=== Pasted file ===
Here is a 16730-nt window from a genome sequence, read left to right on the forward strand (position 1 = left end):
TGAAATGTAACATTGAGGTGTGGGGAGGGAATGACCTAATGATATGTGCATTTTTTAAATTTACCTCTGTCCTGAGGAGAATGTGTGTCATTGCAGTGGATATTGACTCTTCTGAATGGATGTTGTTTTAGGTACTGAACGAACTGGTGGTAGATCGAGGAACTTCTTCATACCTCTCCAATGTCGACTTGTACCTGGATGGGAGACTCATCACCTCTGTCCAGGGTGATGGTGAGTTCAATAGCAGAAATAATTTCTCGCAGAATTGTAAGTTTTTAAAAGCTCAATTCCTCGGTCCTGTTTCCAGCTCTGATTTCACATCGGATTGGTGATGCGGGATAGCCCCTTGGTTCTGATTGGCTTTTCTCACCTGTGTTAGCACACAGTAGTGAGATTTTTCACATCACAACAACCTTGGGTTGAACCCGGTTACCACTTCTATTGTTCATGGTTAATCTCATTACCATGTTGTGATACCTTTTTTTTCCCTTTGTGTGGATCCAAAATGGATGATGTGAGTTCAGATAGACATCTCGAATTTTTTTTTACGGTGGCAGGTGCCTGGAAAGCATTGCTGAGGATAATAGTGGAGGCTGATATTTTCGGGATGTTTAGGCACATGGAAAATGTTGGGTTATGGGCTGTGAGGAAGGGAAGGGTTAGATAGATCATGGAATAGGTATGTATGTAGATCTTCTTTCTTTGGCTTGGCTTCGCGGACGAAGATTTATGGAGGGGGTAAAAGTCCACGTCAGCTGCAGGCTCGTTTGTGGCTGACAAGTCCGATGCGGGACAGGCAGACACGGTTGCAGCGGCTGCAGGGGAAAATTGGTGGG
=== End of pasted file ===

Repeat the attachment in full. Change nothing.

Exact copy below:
Here is a 16730-nt window from a genome sequence, read left to right on the forward strand (position 1 = left end):
TGAAATGTAACATTGAGGTGTGGGGAGGGAATGACCTAATGATATGTGCATTTTTTAAATTTACCTCTGTCCTGAGGAGAATGTGTGTCATTGCAGTGGATATTGACTCTTCTGAATGGATGTTGTTTTAGGTACTGAACGAACTGGTGGTAGATCGAGGAACTTCTTCATACCTCTCCAATGTCGACTTGTACCTGGATGGGAGACTCATCACCTCTGTCCAGGGTGATGGTGAGTTCAATAGCAGAAATAATTTCTCGCAGAATTGTAAGTTTTTAAAAGCTCAATTCCTCGGTCCTGTTTCCAGCTCTGATTTCACATCGGATTGGTGATGCGGGATAGCCCCTTGGTTCTGATTGGCTTTTCTCACCTGTGTTAGCACACAGTAGTGAGATTTTTCACATCACAACAACCTTGGGTTGAACCCGGTTACCACTTCTATTGTTCATGGTTAATCTCATTACCATGTTGTGATACCTTTTTTTTCCCTTTGTGTGGATCCAAAATGGATGATGTGAGTTCAGATAGACATCTCGAATTTTTTTTTACGGTGGCAGGTGCCTGGAAAGCATTGCTGAGGATAATAGTGGAGGCTGATATTTTCGGGATGTTTAGGCACATGGAAAATGTTGGGTTATGGGCTGTGAGGAAGGGAAGGGTTAGATAGATCATGGAATAGGTATGTATGTAGATCTTCTTTCTTTGGCTTGGCTTCGCGGACGAAGATTTATGGAGGGGGTAAAAGTCCACGTCAGCTGCAGGCTCGTTTGTGGCTGACAAGTCCGATGCGGGACAGGCAGACACGGTTGCAGCGGCTGCAGGGGAAAATTGGTGGG